Les activités de l'INTRIQ
When : May 11th
Where : École Polytechnique de Montréal
Organizer : Professor Sébastien Francoeur, École Polytechique
When : May 10th
Where : École Polytechnique de Montréal
Organizers : Young INTRIQ researchers in collaboration with the INTRIQ Technological transfer & partnership committee
CONFETI (CONFérence ÉTudiante de l'INTRIQ) is a yearly student conference sponsored by the INTRIQ. It attracts graduate students and post-docs in the fields of physics, mathematics, computer science and engineering working on quantum computing related projects.
Where and when
The conference will take place on January 10-12, 2017 at the Hôtel Château Bromont in Bromont, Québec.
May 14-20 -> International Summer School on Quantum Materials
May 24-28 -> Cracking the enigma of cuprate superconductors Workshop
May 28-June 9 -> 16th Canadian Summer School on Quantum Information and 12th Student conference
June 12-15 -> Quantum Cavities Workshop
June 11-23 -> L'école de pointe aux frontières de la physique mésoscopique
More information at www.usherbrooke.ca/quantumsummer
When : August 7 to 12, 2016
Where: Québec City Convention Centre
Call for papers and registration starts: November 1st, 2015
Abstract submission deadline: March 18, 2016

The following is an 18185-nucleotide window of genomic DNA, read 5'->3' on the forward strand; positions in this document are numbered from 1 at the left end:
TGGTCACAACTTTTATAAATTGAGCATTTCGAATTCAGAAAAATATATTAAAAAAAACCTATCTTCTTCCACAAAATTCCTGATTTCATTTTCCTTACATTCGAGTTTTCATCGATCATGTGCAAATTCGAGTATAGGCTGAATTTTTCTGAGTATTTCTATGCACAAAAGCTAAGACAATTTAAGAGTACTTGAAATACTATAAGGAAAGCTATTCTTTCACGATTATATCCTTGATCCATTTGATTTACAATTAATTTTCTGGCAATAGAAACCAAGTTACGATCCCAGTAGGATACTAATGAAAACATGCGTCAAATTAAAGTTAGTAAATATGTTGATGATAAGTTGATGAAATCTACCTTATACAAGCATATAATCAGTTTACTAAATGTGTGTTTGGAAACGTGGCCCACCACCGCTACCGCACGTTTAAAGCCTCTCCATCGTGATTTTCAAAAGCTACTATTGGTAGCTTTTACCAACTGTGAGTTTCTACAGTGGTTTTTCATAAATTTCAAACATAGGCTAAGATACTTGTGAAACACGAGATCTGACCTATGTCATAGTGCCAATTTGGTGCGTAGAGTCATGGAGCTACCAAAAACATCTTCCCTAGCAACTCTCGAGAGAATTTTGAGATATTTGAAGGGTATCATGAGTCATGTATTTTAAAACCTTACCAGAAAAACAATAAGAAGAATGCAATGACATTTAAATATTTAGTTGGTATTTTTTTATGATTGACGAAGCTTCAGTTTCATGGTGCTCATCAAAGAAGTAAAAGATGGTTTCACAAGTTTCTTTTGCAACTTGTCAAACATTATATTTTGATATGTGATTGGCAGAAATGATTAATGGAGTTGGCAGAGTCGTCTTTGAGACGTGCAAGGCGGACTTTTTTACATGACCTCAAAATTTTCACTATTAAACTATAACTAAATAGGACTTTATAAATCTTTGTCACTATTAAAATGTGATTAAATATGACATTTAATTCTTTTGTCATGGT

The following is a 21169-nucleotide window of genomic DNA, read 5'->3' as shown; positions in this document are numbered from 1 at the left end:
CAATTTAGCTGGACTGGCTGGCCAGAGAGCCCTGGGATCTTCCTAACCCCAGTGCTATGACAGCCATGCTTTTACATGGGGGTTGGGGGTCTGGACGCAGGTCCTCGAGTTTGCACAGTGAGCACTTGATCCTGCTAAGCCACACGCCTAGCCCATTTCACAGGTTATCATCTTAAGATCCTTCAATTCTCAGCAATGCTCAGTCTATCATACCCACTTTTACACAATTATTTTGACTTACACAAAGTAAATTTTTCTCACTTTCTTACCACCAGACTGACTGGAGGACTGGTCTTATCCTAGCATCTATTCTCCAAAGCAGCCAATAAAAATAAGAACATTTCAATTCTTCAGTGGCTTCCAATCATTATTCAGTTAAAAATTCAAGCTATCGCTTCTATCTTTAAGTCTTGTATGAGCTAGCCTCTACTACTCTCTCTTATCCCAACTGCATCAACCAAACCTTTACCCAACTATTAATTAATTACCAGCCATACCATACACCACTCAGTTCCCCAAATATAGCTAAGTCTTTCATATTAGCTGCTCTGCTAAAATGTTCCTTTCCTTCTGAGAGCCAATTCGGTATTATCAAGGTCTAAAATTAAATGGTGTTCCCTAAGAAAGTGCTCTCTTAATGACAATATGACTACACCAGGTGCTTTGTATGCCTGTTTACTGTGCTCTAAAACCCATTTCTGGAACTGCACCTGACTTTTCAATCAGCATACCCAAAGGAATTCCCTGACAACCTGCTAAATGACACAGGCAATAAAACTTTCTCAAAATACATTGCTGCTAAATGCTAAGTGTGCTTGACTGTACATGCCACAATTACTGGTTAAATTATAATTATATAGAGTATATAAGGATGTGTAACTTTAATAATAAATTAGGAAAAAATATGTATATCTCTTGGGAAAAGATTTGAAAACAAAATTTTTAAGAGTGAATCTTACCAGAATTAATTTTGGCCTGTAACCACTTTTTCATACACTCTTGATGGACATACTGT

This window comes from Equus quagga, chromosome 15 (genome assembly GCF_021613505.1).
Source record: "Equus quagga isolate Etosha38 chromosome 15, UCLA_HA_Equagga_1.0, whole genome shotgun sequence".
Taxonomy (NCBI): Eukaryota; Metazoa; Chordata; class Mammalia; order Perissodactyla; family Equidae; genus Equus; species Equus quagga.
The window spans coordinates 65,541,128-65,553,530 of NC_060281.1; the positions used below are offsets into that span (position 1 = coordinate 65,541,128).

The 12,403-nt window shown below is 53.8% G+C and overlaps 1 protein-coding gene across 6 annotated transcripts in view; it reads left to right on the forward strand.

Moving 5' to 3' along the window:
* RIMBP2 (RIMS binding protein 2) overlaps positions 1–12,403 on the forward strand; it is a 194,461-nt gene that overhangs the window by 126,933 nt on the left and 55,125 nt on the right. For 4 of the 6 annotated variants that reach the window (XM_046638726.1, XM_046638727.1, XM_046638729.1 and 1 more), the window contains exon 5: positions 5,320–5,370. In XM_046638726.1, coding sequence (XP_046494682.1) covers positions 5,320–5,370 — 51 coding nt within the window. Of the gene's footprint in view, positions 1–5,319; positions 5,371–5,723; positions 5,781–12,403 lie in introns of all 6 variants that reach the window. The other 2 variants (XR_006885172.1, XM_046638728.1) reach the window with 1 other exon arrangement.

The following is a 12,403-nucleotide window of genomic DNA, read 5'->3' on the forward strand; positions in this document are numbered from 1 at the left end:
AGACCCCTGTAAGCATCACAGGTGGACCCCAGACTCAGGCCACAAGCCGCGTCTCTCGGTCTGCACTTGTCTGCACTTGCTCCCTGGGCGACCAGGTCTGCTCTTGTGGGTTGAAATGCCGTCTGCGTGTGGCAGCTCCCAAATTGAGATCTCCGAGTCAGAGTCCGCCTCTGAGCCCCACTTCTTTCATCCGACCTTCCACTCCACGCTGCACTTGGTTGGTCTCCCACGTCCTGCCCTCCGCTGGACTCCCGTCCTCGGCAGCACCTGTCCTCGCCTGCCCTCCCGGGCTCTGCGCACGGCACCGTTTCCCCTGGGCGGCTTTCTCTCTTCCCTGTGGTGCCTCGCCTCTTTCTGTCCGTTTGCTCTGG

Paper acceptance notice: April 1st, 2016
Early bird and presenting author registration deadline: May 1st, 2016
Registration an more information at: www.nano2016.org
DIADEMS Summer School
Dates: April 26 - May 6, 2016
Where: Institut d''études scientifiques de cargèse
Deadline for Registration: January 31st, 2016
Thierry Debuisschert (Thales), Jean-François Roch (Laboratoire Aimé Cotton), Emmanuelle
Da Silva (ARTTIC), Elisabeth Graf (ARTTIC).
Registration and more information: click here
Axe 2 - Hardware
(- Cette section est en anglais pour permettre aux specialistes non-fracophones de la lire -)
From the first vacuum-tube-based digital devices to massively parallel supercomputers, classical information-processing hardware has both spurred and been driven by increasingly sophisticated software. For example, Graphics Processing Units (GPUs) were developed for graphical applications such as video games. Future quantum hardware must also evolve in close communication with its software counterpart. Moreover, just as conventional computing infrastructure combines magnetic memory with electronic circuits and fibre-optic relays, a quantum processor may require combining physical platforms with complementary characteristics: for example, superconducting qubits for fast processing, nuclear spins for long-term storage, and photons to carry information. Within INTRIQ, our members are pursuing a wide variety of physical systems. The diversity of expertise encourages collaborations linking different hardware platforms, and stimulates dialogue for application-driven device development.
Theme 2.1 - Electric charge
Transport and confinement of quantized electric charges presents a natural resource for quantum information science. Electrons flowing through a tunnel junction exhibit shot noise that enables generation of nonclassical electromagnetic signals: squeezing, photon pair generation, and even entanglement have all been experimentally demonstrated. Conversely, by confining electrons to quantum dots, their motional degrees of freedom are quantized, and it becomes possible to address individual electronic states. Such control over the electronic charge is closely interrelated with access to the electronic spin, while the charge itself couples strongly to optical and microwave photons.